There were moments of hope, as the soldiers recovered in the convalescence hospital sited in Harewood House, the opportunity women had to develop new skills as Women’s Land Army in the Walled Garden, and the Naval Award recognising Harewood’s gardeners’ contribution to the war effort. To reinforce this sense of hope and renewal, we purposefully chose to plant 1,269 sunflowers, representing all of those recovering at Harewood. Sunflowers even in decay, promise new life, as the seeds emerge when the flower dies, and can then be replanted.

We worked with an incredibly talented team; Lord Whitney, who treated the subject with such sensitivity and wonderful storytelling, that you could truly imagine the Bothy Boy’s daily toil, or Mr Leathley, the Head Gardener’s reluctant acceptance that his roses must give way to a productive garden.

Human resilience and the power to renew ourselves, even in the darkest of times, is what keeps us all going. I like to think that Harewood today can still add to this sense of peace and rejuvenation. We may only be 7 miles from Leeds city centre, but when you are here, it can feel as though you’ve completely escaped from the stresses of everyday life. Next time you visit, take a moment to gaze across the lake, watch the Red Kites swoop over the walled garden and walk through the trees of a landscape created by Capability Brown over two centuries ago.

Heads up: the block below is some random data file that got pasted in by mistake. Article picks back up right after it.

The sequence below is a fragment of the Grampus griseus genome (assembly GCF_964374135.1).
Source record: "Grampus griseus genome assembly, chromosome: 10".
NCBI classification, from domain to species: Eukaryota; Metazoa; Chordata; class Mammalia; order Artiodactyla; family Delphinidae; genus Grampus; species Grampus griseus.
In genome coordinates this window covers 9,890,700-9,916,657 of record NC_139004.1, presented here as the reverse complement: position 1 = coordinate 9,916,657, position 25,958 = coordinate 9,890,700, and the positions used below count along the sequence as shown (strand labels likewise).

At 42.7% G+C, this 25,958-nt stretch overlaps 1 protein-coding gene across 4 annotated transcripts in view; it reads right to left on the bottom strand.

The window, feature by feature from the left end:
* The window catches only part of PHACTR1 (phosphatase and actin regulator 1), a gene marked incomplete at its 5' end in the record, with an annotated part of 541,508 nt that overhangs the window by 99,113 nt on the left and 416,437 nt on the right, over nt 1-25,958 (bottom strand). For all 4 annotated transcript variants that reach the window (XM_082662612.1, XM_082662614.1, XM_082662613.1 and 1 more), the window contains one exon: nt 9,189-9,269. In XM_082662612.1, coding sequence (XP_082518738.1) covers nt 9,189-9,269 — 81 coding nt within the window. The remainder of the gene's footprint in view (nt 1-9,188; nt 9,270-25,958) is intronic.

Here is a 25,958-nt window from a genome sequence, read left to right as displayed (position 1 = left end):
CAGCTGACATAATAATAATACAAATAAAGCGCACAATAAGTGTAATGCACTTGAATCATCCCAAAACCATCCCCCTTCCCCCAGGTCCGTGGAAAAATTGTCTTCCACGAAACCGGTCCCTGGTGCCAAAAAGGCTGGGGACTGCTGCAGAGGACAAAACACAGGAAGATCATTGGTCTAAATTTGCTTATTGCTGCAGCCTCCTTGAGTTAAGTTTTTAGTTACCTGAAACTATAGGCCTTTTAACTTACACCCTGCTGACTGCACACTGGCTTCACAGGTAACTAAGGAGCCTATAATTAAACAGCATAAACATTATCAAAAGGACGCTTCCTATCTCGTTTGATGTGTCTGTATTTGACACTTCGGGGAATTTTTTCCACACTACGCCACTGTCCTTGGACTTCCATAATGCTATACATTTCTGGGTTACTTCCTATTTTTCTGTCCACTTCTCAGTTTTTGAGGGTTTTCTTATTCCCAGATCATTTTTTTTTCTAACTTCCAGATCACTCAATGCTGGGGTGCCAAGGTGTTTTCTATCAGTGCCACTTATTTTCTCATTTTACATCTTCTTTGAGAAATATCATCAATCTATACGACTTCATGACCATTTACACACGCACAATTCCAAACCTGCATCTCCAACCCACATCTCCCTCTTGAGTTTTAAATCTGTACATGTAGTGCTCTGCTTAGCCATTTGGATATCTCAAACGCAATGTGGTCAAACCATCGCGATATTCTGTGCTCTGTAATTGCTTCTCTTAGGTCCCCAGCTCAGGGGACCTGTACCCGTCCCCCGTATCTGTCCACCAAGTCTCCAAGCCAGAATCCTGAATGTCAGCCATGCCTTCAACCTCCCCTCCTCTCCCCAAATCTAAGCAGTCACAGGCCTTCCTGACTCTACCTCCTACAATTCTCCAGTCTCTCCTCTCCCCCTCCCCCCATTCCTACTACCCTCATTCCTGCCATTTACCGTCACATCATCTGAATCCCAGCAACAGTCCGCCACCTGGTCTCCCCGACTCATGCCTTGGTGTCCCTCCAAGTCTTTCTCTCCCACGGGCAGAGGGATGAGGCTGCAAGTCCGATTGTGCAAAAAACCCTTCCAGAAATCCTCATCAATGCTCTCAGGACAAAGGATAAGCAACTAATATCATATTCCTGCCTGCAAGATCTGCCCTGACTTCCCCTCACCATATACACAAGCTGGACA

We hope our contribution to the commemorations of the end of the First World War and the community spirit here, was a just, sobering, but also uplifting moment of reflection and insight for every generation of visitor. It seems fitting to end with part of Wilfred Owen’s poem ‘Futility’, which my 10-year old has been reading at school this week;

‘Move him into the sun –
Gently its touch awoke him once,
At home, whispering of fields unsown.
Always it woke him, even in France,
Until this morning and this snow.
If anything might rouse him now
The kind old sun will know.’